Judgment reserved in Bromwell Street application

2017-02-01 21:03
Bromwell Street resident Charnell Commando describes the group’s concerns about being relocated to Wolwerivier. (Barbara Maregele, GroundUp)

Bromwell Street resident Charnell Commando describes the group’s concerns about being relocated to Wolwerivier. (Barbara Maregele, GroundUp)

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Cape Town - The Woodstock Hub and the City of Cape Town want to recover legal costs from the 27 people taking them to court over their planned relocation to the Wolwerivier emergency housing camp, the Western Cape High Court heard on Wednesday.

In addition the R75 000 raised for them through crowdfunding, with R50 000 seeded by the Woodstock Hub, is no longer available to them, the company's lawyer Ross Randall said.

He said that as it is the company is subsidising the families' rent and utility bills at a cost of R50 000 starting from when the company took over ownership in 2014, while it still has to pay off its bank loan.

The owners have also decided that they will give the occupants until the end of February to move out and after that they will serve the eviction order that was put on ice in an effort to resolve the problem.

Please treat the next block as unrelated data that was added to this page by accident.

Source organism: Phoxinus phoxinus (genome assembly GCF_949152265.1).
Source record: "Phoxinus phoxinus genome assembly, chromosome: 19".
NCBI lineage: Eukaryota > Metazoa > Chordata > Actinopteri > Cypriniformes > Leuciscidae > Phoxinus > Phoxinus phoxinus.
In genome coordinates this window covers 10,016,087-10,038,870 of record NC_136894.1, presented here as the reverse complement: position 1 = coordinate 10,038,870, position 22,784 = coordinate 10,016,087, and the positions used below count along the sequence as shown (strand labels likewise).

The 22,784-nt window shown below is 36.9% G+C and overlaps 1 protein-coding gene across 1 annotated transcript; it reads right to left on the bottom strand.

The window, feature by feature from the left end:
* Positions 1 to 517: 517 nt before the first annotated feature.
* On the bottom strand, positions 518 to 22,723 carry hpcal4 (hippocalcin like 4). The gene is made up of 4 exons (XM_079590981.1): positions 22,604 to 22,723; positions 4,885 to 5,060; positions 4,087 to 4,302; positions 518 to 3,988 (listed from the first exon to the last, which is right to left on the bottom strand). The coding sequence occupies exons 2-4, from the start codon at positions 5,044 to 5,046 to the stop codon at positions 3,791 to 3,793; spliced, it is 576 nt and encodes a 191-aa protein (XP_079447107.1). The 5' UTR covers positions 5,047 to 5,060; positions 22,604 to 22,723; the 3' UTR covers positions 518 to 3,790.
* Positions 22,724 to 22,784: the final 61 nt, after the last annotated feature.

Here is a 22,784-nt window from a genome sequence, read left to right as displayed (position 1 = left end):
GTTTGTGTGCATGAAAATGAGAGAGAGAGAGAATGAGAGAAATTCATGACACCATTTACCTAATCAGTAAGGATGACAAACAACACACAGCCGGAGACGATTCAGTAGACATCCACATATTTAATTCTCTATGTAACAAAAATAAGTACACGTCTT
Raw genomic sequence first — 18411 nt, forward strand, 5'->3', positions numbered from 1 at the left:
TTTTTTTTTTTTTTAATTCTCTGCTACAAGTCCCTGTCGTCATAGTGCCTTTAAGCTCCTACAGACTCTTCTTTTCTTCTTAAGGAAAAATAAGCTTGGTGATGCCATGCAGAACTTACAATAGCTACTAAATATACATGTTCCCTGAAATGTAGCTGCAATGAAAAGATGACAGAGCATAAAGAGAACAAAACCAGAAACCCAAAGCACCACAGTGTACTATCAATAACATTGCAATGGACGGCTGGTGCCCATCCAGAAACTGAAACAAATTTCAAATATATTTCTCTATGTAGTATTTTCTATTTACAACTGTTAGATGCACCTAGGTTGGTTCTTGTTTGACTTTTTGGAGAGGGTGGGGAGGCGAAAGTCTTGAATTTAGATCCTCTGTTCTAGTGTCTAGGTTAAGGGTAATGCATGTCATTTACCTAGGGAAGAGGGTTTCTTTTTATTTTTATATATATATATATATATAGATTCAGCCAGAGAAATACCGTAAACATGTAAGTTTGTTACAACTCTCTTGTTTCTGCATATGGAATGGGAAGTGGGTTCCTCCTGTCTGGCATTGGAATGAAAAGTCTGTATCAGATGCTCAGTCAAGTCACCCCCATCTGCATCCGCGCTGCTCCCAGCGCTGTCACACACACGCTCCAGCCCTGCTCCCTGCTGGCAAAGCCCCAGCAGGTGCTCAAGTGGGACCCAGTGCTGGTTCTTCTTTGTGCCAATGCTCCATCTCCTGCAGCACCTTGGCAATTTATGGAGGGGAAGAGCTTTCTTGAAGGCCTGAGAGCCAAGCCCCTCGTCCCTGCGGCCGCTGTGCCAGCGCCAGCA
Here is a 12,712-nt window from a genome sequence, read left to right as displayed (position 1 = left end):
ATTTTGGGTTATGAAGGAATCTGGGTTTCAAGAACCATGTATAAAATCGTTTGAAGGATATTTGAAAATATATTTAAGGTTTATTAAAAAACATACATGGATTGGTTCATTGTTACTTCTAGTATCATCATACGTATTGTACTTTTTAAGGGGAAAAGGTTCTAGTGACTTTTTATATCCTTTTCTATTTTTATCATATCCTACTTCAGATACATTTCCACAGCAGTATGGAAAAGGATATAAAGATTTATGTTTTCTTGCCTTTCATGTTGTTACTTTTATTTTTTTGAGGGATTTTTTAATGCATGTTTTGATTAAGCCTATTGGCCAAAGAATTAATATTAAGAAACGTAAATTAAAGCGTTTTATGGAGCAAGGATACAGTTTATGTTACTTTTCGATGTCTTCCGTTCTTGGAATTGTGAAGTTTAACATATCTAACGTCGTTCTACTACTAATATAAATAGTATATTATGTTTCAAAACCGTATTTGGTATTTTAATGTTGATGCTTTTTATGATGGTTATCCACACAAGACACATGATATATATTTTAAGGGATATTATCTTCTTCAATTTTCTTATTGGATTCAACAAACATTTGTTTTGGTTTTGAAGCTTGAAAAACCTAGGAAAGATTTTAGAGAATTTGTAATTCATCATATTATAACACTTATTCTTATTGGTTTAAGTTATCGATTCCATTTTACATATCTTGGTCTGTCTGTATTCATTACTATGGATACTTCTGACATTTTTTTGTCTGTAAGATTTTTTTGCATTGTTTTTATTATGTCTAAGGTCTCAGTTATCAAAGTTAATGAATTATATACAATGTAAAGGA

"They became unlawful occupiers in 2014," said Randall.

He said the court had already heard that they paid between R300 and R2000 a month to rent the houses at numbers 120 to 128 on Bromwell Street before their sale in a private transaction in 2013.

Since ownership transferred to the owner in 2014, the occupants had not paid rent, but have been "terribly quiet" about what they did with the money, while also asking for emergency housing because they can't find anything they can afford, he said.

No right to choose

The City of Cape Town also wants a costs order against the residents, because it believes it has done everything it should have done by offering them emergency accommodation in Wolwerivier.

The city's lawyer, Advocate Karrisha Pillay, said there was no law in the Constitution that gave people the right to choose where they could live at the government's expense.

The city offered various types of housing according to applicants' means and was already committed to several projects and could not simply hand over the Bromwell Street families one of the 45 sites they had proposed. 

As far as the city is concerned, it would also be unfair to give a Khayelitsha government housing beneficiary a stand worth R200 000 and the Woodstock beneficiaries something worth 10 times more.

The residents are opposing the offer of being housed temporarily at Wolwerivier on the grounds that the area is too far from schools, job opportunities and transport.

So far 1 122 people are already living at the emergency camp where residents only move on if they get a state house, or find enough money to rent somewhere else.

Judgment was reserved.

Read more on:    cape town  |  housing

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